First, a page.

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What are cookies?

A cookie is a piece of information in the form of a tiny text file that is placed on an internet user’s hard drive. It is generated by a web page server, which is basically the computer that operates a web site. The information the cookie contains is set by the server, and it can be used by that server whenever the user visits the website. A cookie can be thought of as an internet user’s identification card, which tells a web site when the user has returned.

Example of a Cookie

  1. {expiry: 1605046213,…}
    1. expiry: 1605046213
    2. val: {seenCount: 6, skippedThisCycle: 0, nextCycleStart: 1574115029652, seenThisCycle: 6}

Origins of the Magic Cookie

The term “cookie” was coined by web-browser programmer Lou Montulli. It was derived from the term “magic cookie”, which is a packet of data a program receives and sends back unchanged, used by Unix programmers.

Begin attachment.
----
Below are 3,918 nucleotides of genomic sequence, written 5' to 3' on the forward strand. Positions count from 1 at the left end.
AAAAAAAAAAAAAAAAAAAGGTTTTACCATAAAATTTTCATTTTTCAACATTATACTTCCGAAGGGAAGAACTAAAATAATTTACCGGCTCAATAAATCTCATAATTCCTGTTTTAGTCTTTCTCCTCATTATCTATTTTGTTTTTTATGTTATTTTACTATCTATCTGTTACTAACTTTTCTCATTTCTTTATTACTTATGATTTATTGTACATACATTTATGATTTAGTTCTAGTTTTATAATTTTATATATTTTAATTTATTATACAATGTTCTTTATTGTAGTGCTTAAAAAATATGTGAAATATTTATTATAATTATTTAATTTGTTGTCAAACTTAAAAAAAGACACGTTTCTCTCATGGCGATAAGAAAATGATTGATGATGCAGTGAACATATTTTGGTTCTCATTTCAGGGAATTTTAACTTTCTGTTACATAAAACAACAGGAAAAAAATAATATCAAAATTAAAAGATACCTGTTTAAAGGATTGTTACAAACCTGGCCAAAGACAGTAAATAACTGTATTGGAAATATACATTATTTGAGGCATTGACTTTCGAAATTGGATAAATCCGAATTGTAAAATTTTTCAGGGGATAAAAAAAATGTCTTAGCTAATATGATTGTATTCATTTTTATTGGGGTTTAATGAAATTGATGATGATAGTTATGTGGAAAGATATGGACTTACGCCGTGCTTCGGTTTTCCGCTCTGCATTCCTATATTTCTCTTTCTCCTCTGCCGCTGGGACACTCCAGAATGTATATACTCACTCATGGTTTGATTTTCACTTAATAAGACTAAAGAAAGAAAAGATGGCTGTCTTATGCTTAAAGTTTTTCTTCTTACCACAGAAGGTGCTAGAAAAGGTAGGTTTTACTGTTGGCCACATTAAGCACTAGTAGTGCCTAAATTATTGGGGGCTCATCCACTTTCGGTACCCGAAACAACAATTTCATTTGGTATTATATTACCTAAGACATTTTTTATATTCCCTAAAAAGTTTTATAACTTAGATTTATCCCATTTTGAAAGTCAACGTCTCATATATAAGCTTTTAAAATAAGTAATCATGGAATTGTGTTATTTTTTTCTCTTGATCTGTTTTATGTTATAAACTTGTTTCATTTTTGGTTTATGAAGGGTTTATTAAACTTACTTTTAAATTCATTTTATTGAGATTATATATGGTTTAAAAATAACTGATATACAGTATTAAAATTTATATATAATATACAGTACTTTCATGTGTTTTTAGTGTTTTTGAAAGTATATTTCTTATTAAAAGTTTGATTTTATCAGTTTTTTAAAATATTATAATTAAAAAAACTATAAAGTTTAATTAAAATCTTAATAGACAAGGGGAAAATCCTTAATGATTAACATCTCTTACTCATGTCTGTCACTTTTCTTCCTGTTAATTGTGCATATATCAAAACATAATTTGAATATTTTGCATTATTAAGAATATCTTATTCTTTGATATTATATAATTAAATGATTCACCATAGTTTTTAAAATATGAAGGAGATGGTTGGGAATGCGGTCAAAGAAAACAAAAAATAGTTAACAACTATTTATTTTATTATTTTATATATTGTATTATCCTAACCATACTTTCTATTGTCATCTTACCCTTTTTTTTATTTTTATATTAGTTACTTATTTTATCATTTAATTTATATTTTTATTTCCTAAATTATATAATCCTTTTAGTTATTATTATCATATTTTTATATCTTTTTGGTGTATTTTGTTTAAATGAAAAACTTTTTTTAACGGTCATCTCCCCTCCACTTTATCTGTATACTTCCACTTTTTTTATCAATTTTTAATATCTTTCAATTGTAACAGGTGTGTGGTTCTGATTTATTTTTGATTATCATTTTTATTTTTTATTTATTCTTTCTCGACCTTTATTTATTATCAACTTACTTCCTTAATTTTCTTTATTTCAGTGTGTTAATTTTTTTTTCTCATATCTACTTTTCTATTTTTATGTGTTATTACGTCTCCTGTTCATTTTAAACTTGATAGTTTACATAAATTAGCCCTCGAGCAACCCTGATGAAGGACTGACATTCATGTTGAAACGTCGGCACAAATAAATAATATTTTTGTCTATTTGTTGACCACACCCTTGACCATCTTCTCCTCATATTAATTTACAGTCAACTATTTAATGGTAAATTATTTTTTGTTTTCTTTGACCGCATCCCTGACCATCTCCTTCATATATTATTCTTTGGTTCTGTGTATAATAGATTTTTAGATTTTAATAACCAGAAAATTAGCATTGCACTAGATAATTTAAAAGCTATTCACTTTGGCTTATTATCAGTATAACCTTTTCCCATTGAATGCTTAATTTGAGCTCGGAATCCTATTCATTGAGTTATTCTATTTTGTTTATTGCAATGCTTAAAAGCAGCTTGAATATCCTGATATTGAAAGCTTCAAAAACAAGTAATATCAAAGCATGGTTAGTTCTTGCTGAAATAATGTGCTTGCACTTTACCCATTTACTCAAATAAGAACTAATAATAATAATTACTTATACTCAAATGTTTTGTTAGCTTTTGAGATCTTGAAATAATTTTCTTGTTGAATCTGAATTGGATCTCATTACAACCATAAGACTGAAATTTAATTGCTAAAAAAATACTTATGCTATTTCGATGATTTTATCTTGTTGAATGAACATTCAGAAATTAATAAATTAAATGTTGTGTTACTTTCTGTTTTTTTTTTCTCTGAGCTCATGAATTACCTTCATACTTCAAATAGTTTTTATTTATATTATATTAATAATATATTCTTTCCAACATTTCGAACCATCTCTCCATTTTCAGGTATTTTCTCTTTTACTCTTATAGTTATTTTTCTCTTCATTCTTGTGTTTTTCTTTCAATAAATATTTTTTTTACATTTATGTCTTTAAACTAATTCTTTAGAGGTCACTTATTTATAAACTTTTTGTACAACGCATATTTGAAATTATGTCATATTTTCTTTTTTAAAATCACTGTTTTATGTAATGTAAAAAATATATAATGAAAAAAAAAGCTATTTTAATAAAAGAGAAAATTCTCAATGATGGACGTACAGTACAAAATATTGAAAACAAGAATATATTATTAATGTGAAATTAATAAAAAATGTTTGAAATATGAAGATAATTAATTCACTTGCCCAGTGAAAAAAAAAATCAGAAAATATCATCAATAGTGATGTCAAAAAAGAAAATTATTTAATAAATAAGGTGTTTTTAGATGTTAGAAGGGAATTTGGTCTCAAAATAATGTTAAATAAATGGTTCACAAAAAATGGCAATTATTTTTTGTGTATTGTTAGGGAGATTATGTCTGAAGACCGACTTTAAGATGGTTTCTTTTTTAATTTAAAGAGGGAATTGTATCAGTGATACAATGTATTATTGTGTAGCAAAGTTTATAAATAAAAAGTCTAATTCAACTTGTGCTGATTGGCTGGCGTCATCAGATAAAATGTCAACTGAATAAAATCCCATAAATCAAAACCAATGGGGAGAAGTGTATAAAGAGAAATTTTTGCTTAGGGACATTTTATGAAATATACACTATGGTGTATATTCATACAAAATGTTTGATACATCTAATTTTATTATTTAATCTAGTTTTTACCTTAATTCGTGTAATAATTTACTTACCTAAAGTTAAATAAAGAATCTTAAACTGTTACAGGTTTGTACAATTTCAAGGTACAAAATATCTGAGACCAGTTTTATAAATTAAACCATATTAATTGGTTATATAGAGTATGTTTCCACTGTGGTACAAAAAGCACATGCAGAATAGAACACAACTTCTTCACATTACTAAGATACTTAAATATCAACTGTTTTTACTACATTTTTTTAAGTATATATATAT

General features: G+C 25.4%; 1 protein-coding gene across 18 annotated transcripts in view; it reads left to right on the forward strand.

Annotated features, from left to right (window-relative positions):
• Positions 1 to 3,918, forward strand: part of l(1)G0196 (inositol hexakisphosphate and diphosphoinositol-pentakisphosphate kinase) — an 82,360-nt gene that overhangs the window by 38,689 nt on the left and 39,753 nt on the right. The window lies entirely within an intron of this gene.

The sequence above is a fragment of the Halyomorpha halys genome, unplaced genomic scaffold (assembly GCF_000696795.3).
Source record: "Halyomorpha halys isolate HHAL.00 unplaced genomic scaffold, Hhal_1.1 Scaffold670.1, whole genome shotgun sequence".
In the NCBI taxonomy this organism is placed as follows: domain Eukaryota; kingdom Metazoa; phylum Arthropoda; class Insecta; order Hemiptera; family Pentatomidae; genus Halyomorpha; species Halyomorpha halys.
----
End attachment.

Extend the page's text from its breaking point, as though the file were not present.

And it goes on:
Magic cookies were already used in computing when computer programmer Lou Montulli had the idea of using them in web communications in June 1994. At the time, he was an employee of Netscape Communications, which was developing an e-commerce application for MCI. Vint Cerf and John Klensin represented MCI in technical discussions with Netscape Communications. MCI did not want its servers to have to retain partial transaction states, which led them to ask Netscape to find a way to store that state in each user’s computer instead. Cookies provided a solution to the problem of reliably implementing a virtual shopping cart.

Together with John Giannandrea, Montulli wrote the initial Netscape cookie specification the same year. Version 0.9beta of Mosaic Netscape, released on October 13, 1994, supported cookies[citation needed]. The first use of cookies was checking whether visitors to the Netscape website had already visited the site. Montulli applied for a patent for the cookie technology in 1995, and US 5774670 was granted in 1998. Support for cookies was integrated into Internet Explorer in version 2, released in October 1995.

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